Former Secretary of Defense Robert M. Gates on International Education and Security

Robert M. GatesRobert M. Gates, chancellor of The College of William & Mary in Williamsburg, Virginia, served as the 22nd secretary of defense of the United States (2006–2011) and is the only secretary of defense to be asked to remain in that office by a newly elected president. President Obama awarded Gates the Presidential Medal of Freedom, America’s highest civilian honor.

Before becoming secretary of defense, Gates was the president of Texas A&M University, the nation’s seventh largest university. Gates was the opening plenary speaker at NAFSA’s 2012 Annual Conference in Houston, Texas.

International Educator: What is international education’s role in our nation’s security? Why is it important for future leaders to study abroad?

Gates: We cannot begin to understand other countries and deal with security challenges around the world if we don’t have leaders—not just in government but in other sectors as well—who understand those cultures and the history and something about those nations’ interests. And the best way that people can get a foundation for that is by having both direct experience and studying it in school.

And I think it works both ways: we have had enormous success over the years with students coming to this country, including as adults to professional schools and professional military schools and learning about us. One extraordinary example is that of Anwar Sadat who had come to this country in the 1950s. He was so impressed that when he replaced Nasser as the president of Egypt, he began a historic turn away from the Soviet Union toward the United States. We’ve had that experience with Pakistani leaders; we’ve had it with a number of others such as Giscard d’Estaing, Helmut Kohl, and several others.

International Educator: Are there any U.S. policies that you think need to be changed to be more inviting to international students and scholars?

Gates: Yes, I think there are actually two policies that could be more welcoming. One is the deemed export issue. [If a foreign national is given access to controlled technology while in the United States, an “export” requiring an export license is “deemed” to have occurred.] I had hoped that we would make progress in getting this issue resolved in terms of making American campuses more welcoming to international students, particularly those studying the sciences and math and technology.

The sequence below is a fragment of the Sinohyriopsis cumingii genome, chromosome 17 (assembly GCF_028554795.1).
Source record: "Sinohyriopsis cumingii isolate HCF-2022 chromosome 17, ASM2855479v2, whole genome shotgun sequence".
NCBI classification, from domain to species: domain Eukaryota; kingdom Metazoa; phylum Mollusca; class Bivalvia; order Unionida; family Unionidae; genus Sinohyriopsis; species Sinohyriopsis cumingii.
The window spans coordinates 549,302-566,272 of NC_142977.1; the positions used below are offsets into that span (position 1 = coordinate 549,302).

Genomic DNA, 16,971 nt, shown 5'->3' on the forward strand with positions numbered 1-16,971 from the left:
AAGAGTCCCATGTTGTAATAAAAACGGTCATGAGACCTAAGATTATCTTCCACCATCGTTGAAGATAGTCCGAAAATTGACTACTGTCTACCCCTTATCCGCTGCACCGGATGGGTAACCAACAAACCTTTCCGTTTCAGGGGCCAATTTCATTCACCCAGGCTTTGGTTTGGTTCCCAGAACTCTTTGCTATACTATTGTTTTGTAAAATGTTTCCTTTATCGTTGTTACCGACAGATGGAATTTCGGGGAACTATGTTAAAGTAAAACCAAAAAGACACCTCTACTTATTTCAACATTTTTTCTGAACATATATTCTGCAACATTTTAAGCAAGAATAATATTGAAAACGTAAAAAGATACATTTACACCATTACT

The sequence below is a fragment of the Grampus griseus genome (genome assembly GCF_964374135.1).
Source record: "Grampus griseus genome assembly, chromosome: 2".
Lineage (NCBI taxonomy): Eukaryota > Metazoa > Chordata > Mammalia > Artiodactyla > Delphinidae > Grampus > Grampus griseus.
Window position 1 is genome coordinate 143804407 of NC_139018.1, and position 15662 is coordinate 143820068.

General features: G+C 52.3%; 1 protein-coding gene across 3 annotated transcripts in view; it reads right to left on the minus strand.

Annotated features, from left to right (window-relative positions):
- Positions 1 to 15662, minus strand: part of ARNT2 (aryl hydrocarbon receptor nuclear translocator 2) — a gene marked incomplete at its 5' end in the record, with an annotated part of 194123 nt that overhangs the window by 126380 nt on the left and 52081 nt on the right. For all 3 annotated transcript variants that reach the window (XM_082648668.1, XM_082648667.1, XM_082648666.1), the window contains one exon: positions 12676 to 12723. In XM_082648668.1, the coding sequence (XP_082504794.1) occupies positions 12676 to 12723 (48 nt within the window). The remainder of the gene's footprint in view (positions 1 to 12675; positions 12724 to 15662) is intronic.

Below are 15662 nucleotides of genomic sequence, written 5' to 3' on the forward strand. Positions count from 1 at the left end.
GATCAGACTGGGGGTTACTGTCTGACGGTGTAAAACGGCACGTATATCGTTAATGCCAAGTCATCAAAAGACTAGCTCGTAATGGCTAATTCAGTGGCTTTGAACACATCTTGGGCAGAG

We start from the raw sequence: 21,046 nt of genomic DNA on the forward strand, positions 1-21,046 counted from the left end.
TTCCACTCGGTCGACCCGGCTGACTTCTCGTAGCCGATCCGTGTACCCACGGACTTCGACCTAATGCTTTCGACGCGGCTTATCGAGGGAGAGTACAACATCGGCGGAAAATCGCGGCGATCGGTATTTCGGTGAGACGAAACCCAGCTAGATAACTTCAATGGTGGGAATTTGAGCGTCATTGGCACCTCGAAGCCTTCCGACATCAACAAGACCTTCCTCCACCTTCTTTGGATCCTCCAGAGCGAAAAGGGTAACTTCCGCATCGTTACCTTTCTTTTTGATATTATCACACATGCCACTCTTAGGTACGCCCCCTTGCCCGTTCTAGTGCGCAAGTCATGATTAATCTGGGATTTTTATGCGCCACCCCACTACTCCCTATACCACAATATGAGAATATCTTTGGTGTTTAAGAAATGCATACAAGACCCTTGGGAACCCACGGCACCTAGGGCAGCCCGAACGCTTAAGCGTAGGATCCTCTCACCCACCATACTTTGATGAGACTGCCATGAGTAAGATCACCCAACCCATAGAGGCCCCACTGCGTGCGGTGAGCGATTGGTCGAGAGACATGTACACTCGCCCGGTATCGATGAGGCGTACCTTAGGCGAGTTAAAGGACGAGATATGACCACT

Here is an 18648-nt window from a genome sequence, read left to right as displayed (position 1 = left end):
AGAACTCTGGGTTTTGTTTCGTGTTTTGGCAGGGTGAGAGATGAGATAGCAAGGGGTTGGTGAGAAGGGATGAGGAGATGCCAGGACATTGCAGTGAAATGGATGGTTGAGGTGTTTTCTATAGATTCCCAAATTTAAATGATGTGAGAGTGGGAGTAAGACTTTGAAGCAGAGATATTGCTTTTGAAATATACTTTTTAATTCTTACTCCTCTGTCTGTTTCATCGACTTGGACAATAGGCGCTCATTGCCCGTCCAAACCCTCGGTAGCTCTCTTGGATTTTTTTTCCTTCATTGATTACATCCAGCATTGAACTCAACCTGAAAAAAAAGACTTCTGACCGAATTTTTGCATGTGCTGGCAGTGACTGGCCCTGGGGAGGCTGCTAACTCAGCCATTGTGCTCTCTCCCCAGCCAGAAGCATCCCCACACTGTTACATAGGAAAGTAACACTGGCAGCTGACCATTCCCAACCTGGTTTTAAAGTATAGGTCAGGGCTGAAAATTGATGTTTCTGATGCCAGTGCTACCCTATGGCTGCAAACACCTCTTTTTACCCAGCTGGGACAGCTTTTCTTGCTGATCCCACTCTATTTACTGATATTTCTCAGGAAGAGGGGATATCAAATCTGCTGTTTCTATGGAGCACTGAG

Trying to put the burden on U.S. universities to monitor the access foreign students have, the lab equipment, test equipment, and things like that is literally unmanageable. And I also think that it discourages people from coming here. I think we can figure out what kind of major people are pursuing and what they are working on and keep track of that a lot easier than we can monitor physical access. I think that changes should be made.

The Department of Commerce sponsored a working group on this several years ago, which I cochaired until I became secretary of defense, with a view to simplifying these rules and making them more manageable. I think that that effort was not ultimately successful, and we need to return to it.

The other issue is that we should be making it easier for international students who graduate from our universities, particularly those with a background in finance and math, to remain here and work rather than essentially forcing them to go home. There are a limited number of visas available for people to do this, but clearly the demand for such skills far outstrips what the visas provide for, so I think that’s another area we need to look at.

This is an abridged excerpt of “International Education and National Security,” which appeared in the November/December 2012 issue of International Educator magazine. Read the full article.